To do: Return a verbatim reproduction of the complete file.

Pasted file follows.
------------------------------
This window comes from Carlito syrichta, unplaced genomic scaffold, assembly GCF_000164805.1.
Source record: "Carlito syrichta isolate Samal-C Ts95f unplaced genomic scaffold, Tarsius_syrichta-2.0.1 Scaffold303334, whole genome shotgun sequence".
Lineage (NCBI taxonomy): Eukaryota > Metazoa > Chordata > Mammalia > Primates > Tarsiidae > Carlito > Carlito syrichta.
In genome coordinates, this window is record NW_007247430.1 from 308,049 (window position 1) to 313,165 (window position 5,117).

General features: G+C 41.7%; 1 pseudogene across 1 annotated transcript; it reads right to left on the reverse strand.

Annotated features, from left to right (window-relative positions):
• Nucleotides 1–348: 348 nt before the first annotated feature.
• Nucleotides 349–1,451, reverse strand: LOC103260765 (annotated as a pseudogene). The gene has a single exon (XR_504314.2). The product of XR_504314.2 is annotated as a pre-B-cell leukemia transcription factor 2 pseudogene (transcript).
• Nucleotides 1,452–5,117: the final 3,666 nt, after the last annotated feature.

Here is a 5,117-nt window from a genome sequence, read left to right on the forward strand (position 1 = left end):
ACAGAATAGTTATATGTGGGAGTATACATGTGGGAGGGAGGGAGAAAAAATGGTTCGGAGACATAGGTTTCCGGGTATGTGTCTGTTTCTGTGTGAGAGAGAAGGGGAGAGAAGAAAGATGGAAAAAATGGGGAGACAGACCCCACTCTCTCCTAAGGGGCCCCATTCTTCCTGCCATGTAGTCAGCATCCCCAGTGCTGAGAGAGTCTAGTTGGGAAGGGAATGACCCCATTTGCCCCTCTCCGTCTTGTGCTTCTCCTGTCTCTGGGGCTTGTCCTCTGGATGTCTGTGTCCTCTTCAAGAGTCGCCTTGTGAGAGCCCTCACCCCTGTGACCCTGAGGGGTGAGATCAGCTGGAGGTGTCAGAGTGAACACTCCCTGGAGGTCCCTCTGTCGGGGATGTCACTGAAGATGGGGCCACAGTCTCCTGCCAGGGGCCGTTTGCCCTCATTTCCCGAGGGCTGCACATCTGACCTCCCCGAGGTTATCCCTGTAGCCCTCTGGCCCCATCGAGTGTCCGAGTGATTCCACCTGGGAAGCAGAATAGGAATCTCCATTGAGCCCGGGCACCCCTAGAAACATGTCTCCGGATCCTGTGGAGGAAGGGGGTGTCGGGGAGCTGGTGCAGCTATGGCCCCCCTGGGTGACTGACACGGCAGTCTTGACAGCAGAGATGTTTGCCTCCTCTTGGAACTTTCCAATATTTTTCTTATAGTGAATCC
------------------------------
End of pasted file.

This window comes from Carlito syrichta, unplaced genomic scaffold, assembly GCF_000164805.1.
Source record: "Carlito syrichta isolate Samal-C Ts95f unplaced genomic scaffold, Tarsius_syrichta-2.0.1 Scaffold303334, whole genome shotgun sequence".
Lineage (NCBI taxonomy): Eukaryota > Metazoa > Chordata > Mammalia > Primates > Tarsiidae > Carlito > Carlito syrichta.
In genome coordinates, this window is record NW_007247430.1 from 308,049 (window position 1) to 313,165 (window position 5,117).

General features: G+C 41.7%; 1 pseudogene across 1 annotated transcript; it reads right to left on the reverse strand.

Annotated features, from left to right (window-relative positions):
• Nucleotides 1–348: 348 nt before the first annotated feature.
• Nucleotides 349–1,451, reverse strand: LOC103260765 (annotated as a pseudogene). The gene has a single exon (XR_504314.2). The product of XR_504314.2 is annotated as a pre-B-cell leukemia transcription factor 2 pseudogene (transcript).
• Nucleotides 1,452–5,117: the final 3,666 nt, after the last annotated feature.

Here is a 5,117-nt window from a genome sequence, read left to right on the forward strand (position 1 = left end):
ACAGAATAGTTATATGTGGGAGTATACATGTGGGAGGGAGGGAGAAAAAATGGTTCGGAGACATAGGTTTCCGGGTATGTGTCTGTTTCTGTGTGAGAGAGAAGGGGAGAGAAGAAAGATGGAAAAAATGGGGAGACAGACCCCACTCTCTCCTAAGGGGCCCCATTCTTCCTGCCATGTAGTCAGCATCCCCAGTGCTGAGAGAGTCTAGTTGGGAAGGGAATGACCCCATTTGCCCCTCTCCGTCTTGTGCTTCTCCTGTCTCTGGGGCTTGTCCTCTGGATGTCTGTGTCCTCTTCAAGAGTCGCCTTGTGAGAGCCCTCACCCCTGTGACCCTGAGGGGTGAGATCAGCTGGAGGTGTCAGAGTGAACACTCCCTGGAGGTCCCTCTGTCGGGGATGTCACTGAAGATGGGGCCACAGTCTCCTGCCAGGGGCCGTTTGCCCTCATTTCCCGAGGGCTGCACATCTGACCTCCCCGAGGTTATCCCTGTAGCCCTCTGGCCCCATCGAGTGTCCGAGTGATTCCACCTGGGAAGCAGAATAGGAATCTCCATTGAGCCCGGGCACCCCTAGAAACATGTCTCCGGATCCTGTGGAGGAAGGGGGTGTCGGGGAGCTGGTGCAGCTATGGCCCCCCTGGGTGACTGACACGGCAGTCTTGACAGCAGAGATGTTTGCCTCCTCTTGGAACTTTCCAATATTTTTCTTATAGTGAATCC